Before working full-time for the animals, Matt was a Research Fellow in the Department of Biology at the University of Pittsburgh, while working on a Ph.D. in Civil and Environmental Engineering at Carnegie Mellon University. Prior to that, Matt was a Department of Energy Global Change Fellow, during which time he earned an M.S. in Engineering and Public Policy at Carnegie Mellon University and an M.S. in the Department of Forest Ecology at the University of Illinois, Urbana-Champaign.
Joe Espinosa, Co-Founder From his Unsung Hero award: When Joe Espinosa discovered the hidden truth about farmed animals 20+ years ago, not only did he change his diet, he immediately became an activist.
No one has been seriously leafleting for the animals longer than Joe. Even before the formation of groups that promote leafleting, he was out in public, being a voice for the voiceless. Even with his grueling social worker job, Joe has advocated for the animals without pause, and in 2014 the milestone of reaching 500,000 people by directly handing them booklets.
“Total dedication to the animals” seems to apply to thousands, but, at the deepest levels, is not as common as one might think.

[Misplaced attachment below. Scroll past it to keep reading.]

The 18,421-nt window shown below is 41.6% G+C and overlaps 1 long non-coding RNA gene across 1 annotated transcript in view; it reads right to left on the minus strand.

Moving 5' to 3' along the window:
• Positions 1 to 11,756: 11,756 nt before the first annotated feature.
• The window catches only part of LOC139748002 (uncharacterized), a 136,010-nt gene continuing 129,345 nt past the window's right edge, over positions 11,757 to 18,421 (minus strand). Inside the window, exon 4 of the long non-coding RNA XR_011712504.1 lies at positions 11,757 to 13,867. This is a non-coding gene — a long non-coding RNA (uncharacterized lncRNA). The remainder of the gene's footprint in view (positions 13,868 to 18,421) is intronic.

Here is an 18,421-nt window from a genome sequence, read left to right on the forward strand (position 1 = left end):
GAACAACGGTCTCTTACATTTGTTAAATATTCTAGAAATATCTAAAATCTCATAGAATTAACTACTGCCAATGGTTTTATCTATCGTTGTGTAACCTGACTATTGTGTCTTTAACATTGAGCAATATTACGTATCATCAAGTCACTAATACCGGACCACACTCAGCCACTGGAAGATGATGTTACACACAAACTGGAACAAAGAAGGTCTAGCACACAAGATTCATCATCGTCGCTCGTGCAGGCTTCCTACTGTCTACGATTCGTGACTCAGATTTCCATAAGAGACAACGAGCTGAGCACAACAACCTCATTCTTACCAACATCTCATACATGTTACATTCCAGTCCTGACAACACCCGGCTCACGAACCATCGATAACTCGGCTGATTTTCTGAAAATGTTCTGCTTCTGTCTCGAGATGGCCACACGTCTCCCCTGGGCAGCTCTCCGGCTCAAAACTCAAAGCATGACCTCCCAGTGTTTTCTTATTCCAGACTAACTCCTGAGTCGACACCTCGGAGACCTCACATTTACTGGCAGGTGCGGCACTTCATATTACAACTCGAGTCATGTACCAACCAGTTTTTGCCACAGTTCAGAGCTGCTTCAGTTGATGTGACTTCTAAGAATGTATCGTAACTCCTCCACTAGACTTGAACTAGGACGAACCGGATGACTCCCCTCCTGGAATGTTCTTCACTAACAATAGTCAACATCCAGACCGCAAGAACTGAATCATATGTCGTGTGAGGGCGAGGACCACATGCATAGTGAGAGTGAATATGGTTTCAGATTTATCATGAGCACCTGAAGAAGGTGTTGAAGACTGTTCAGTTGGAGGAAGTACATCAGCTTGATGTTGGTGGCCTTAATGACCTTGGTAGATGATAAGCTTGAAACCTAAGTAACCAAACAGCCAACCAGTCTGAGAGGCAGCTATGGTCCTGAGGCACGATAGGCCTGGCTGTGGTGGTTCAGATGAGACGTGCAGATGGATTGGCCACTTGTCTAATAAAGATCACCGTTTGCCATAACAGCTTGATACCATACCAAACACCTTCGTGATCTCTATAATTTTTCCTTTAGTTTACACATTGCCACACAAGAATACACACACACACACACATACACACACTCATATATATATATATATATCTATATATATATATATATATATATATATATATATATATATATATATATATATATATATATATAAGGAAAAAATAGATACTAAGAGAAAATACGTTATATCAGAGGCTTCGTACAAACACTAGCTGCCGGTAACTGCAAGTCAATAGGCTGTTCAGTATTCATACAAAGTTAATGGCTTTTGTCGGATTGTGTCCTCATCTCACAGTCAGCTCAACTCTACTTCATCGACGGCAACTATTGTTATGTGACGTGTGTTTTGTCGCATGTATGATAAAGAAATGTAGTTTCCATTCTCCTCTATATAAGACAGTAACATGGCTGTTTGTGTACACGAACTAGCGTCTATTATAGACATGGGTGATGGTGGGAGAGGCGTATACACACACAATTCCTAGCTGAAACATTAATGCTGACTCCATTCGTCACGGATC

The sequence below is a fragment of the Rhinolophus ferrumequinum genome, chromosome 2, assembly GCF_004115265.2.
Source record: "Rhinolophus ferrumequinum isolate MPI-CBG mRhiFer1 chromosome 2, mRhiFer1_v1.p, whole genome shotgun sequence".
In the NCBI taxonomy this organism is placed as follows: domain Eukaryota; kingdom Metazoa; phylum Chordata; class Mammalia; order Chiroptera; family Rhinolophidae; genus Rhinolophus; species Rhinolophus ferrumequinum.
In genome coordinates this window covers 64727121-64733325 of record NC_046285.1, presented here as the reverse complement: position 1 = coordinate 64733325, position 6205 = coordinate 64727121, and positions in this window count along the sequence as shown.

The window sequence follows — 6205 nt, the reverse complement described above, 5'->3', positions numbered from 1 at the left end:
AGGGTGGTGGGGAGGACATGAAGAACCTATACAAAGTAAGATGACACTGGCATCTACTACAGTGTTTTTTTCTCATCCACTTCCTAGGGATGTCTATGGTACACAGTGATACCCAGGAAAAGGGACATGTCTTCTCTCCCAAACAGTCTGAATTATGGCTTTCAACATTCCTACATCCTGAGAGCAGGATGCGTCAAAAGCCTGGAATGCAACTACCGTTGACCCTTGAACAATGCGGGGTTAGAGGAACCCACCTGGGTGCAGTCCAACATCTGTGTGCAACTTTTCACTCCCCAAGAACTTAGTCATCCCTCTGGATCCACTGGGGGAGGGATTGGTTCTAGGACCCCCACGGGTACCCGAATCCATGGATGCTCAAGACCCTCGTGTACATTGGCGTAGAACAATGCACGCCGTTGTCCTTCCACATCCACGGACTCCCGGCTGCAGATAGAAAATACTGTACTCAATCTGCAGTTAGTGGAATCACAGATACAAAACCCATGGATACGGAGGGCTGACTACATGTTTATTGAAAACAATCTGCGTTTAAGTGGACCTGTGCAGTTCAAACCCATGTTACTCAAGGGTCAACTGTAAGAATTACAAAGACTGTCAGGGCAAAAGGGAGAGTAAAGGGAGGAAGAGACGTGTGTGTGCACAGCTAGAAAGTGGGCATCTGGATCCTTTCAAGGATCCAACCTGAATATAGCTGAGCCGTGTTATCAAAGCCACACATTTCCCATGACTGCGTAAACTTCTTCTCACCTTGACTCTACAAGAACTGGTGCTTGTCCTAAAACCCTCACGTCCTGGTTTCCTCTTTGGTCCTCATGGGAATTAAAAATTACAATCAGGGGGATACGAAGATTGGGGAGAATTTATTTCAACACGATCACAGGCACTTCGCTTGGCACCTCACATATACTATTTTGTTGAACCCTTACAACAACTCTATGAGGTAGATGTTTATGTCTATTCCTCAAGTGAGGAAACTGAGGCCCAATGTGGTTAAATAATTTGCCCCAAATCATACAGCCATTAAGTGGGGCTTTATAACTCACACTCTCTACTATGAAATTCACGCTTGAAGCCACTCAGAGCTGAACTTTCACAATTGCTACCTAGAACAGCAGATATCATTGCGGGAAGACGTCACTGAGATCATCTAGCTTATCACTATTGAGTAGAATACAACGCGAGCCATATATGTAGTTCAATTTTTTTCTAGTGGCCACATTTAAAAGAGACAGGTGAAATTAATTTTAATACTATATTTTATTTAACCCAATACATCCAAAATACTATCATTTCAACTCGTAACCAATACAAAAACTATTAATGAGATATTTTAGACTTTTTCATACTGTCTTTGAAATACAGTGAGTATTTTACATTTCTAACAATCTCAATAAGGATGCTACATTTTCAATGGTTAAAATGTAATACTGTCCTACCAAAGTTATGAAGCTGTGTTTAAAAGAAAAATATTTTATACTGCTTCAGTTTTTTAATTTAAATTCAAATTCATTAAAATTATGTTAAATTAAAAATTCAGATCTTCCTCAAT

We are social animals, of course, and almost can’t help but crave the approval of others. We want our personal beliefs validated, we want to be popular — these desires are almost irresistible. The new, the cool, the celebrated and crowd-pleasing all pull us, consciously and not. For most of us (and we admit, this has been the case for us, too), these cravings shape our advocacy, tugging us toward actions that gain the approval of other activists, rather than what is the absolute best for reaching new people and getting them to take the first step on the journey of helping animals.
Joe has resisted the siren song of the popular, overcoming the yearning for approval. His dedication is unwavering, his vision unclouded: the animals are the bottom line, period. He is a true hero who has accomplished far more than any of us know or can adequately appreciate.